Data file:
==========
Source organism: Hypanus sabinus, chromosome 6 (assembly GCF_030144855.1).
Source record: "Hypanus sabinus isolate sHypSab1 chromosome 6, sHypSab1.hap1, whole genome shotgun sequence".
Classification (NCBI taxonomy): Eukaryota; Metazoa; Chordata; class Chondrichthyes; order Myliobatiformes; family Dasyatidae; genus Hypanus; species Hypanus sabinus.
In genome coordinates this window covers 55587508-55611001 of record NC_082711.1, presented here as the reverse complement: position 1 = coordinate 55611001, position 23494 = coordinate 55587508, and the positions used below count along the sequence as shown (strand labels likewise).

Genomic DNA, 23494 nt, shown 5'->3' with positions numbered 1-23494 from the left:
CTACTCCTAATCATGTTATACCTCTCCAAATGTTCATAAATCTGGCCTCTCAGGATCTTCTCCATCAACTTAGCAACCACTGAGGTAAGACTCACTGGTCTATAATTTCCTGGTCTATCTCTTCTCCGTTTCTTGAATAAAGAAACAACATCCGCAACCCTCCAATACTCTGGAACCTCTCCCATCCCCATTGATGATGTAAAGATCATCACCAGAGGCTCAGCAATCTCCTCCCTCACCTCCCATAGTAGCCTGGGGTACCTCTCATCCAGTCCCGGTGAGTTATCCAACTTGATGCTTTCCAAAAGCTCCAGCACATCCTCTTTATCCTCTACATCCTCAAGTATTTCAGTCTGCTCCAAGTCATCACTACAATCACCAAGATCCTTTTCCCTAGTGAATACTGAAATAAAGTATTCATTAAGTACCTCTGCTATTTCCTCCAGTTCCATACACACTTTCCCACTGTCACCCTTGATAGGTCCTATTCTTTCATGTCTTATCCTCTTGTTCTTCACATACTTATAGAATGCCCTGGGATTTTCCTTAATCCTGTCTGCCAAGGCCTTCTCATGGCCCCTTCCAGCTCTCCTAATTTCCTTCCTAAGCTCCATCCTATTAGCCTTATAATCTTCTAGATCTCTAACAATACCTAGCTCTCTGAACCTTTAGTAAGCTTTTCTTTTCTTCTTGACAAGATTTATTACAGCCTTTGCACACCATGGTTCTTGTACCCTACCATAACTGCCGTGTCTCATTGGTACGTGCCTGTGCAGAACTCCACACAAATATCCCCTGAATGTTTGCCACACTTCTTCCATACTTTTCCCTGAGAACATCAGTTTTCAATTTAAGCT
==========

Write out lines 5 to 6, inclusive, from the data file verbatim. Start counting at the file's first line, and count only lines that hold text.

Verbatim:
Genomic DNA, 23494 nt, shown 5'->3' with positions numbered 1-23494 from the left:
CTACTCCTAATCATGTTATACCTCTCCAAATGTTCATAAATCTGGCCTCTCAGGATCTTCTCCATCAACTTAGCAACCACTGAGGTAAGACTCACTGGTCTATAATTTCCTGGTCTATCTCTTCTCCGTTTCTTGAATAAAGAAACAACATCCGCAACCCTCCAATACTCTGGAACCTCTCCCATCCCCATTGATGATGTAAAGATCATCACCAGAGGCTCAGCAATCTCCTCCCTCACCTCCCATAGTAGCCTGGGGTACCTCTCATCCAGTCCCGGTGAGTTATCCAACTTGATGCTTTCCAAAAGCTCCAGCACATCCTCTTTATCCTCTACATCCTCAAGTATTTCAGTCTGCTCCAAGTCATCACTACAATCACCAAGATCCTTTTCCCTAGTGAATACTGAAATAAAGTATTCATTAAGTACCTCTGCTATTTCCTCCAGTTCCATACACACTTTCCCACTGTCACCCTTGATAGGTCCTATTCTTTCATGTCTTATCCTCTTGTTCTTCACATACTTATAGAATGCCCTGGGATTTTCCTTAATCCTGTCTGCCAAGGCCTTCTCATGGCCCCTTCCAGCTCTCCTAATTTCCTTCCTAAGCTCCATCCTATTAGCCTTATAATCTTCTAGATCTCTAACAATACCTAGCTCTCTGAACCTTTAGTAAGCTTTTCTTTTCTTCTTGACAAGATTTATTACAGCCTTTGCACACCATGGTTCTTGTACCCTACCATAACTGCCGTGTCTCATTGGTACGTGCCTGTGCAGAACTCCACACAAATATCCCCTGAATGTTTGCCACACTTCTTCCATACTTTTCCCTGAGAACATCAGTTTTCAATTTAAGCT